Job interviews are easy, right? You ask a few questions, evaluate the answers, and make a hiring decision. As a leading Kansas City staffing agency, Morgan Hunter wishes hiring were that simple. However, with more than 25 years of experience, we know that’s not the case.
And in fact, interviewing can be more like trying to find your way in the dark. Candidates present a certain image of themselves via their resume and interview answers – but it’s up to you to dig for the truth and find the ‘real’ person behind the candidate.
Unfortunately, over the years, we’ve seen hiring managers make a lot of mistakes in the interviewing process – which can hinder effective hiring and lead to a hiring mistake. So what are they – and how can you avoid them? Here’s a look:
Mistake #1: Being unprepared.
Think you can just wing it in a job interview? Think again! It’s critical that you develop a list of thoughtful questions designed to elicit the information you need to make a good hiring decision. Also, spend a few minutes before the interview going over each candidate’s resume, so their background is fresh in your mind during the interview.
Mistake #2: Not letting a candidate get a word in.
An interview should be a conversation, not a monologue. It’s important to explain the details of the job and give important information about your company. But it’s just as important to sit back and really listen to the answers each candidate gives. When you do, you’ll garner plenty of information to make an informed hiring decision.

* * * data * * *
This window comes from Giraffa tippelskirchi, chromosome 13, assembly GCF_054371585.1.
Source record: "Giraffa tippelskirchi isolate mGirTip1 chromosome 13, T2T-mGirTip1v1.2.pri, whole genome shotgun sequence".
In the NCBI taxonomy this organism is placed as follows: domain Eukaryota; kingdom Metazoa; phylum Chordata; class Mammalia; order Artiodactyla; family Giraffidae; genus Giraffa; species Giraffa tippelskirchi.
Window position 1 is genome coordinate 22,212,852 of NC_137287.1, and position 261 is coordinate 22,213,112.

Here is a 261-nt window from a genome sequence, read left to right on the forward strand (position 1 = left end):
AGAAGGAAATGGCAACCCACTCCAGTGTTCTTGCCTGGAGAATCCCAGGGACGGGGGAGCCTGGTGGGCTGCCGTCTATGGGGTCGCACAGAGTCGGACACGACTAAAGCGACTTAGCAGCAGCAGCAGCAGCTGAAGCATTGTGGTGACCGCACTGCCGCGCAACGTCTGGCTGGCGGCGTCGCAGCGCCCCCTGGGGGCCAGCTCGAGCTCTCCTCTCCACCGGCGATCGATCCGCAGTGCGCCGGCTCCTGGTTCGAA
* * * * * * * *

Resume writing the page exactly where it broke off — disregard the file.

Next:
Mistake #3: Over-selling the opportunity.
Wondering why new hires are leaving after just a couple months on the job? It could be because you’re over-promising during the job interview and then under-delivering once they’re on the job. But making promises you can’t keep is an expensive recipe for disaster. Not only will you have higher turnover to deal with, but you’ll also be back at square one in the hiring process pretty quickly.
Mistake #4: Not focusing on each candidate.
Effective hiring is perhaps one of the most important functions of a successful company. And yet, some hiring managers think it’s acceptable to answer calls, check their email, and reply to texts during a job interview. When you do this, not only is the interview less effective, but you’re also sending the message that you really don’t care about the candidate’s time. Not a good foot to start out on.
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